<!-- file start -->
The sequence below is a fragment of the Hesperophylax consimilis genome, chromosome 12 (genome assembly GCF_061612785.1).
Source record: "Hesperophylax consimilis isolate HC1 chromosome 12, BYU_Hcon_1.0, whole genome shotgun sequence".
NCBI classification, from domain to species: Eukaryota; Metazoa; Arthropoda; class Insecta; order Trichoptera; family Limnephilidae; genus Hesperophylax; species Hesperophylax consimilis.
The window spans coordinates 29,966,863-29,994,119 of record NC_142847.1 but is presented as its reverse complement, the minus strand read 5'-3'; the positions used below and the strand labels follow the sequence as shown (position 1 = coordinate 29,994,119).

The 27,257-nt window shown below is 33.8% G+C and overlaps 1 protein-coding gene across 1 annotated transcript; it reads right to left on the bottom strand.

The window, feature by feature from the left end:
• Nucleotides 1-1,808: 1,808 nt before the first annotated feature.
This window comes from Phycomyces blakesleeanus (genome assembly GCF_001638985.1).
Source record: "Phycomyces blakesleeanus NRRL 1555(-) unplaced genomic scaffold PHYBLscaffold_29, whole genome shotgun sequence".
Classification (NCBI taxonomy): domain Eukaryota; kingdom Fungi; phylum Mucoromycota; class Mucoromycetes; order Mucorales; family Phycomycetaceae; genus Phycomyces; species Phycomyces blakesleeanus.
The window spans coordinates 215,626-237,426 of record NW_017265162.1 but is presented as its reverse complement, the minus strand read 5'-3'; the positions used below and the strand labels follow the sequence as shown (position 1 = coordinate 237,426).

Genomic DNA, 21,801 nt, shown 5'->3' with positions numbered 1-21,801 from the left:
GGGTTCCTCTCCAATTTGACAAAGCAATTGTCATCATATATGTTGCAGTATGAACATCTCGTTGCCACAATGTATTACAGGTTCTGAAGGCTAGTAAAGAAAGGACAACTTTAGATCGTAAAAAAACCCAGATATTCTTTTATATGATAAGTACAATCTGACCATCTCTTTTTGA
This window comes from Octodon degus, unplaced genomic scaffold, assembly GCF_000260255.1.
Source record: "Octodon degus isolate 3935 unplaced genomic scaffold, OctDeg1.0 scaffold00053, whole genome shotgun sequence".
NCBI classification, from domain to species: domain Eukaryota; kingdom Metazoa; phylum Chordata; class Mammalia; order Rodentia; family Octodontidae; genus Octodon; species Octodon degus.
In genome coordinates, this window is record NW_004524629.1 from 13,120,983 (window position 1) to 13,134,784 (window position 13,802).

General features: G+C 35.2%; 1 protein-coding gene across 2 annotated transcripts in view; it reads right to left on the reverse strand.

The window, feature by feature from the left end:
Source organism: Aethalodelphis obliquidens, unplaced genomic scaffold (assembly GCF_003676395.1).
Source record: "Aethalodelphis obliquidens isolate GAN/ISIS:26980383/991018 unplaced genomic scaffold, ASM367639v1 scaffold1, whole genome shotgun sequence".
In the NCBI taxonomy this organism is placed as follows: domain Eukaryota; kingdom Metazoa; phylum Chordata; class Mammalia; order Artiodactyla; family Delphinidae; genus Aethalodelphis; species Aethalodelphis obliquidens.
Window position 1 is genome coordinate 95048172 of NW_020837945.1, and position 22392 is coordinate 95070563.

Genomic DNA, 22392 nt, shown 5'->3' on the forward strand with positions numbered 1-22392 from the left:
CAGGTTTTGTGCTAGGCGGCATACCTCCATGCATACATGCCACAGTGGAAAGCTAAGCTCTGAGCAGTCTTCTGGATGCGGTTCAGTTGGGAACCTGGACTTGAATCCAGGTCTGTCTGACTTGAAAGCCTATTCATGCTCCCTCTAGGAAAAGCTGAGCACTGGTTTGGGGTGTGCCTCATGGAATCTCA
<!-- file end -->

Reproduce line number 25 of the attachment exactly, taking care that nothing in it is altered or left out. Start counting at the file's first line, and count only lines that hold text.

CAGGTTTTGTGCTAGGCGGCATACCTCCATGCATACATGCCACAGTGGAAAGCTAAGCTCTGAGCAGTCTTCTGGATGCGGTTCAGTTGGGAACCTGGACTTGAATCCAGGTCTGTCTGACTTGAAAGCCTATTCATGCTCCCTCTAGGAAAAGCTGAGCACTGGTTTGGGGTGTGCCTCATGGAATCTCA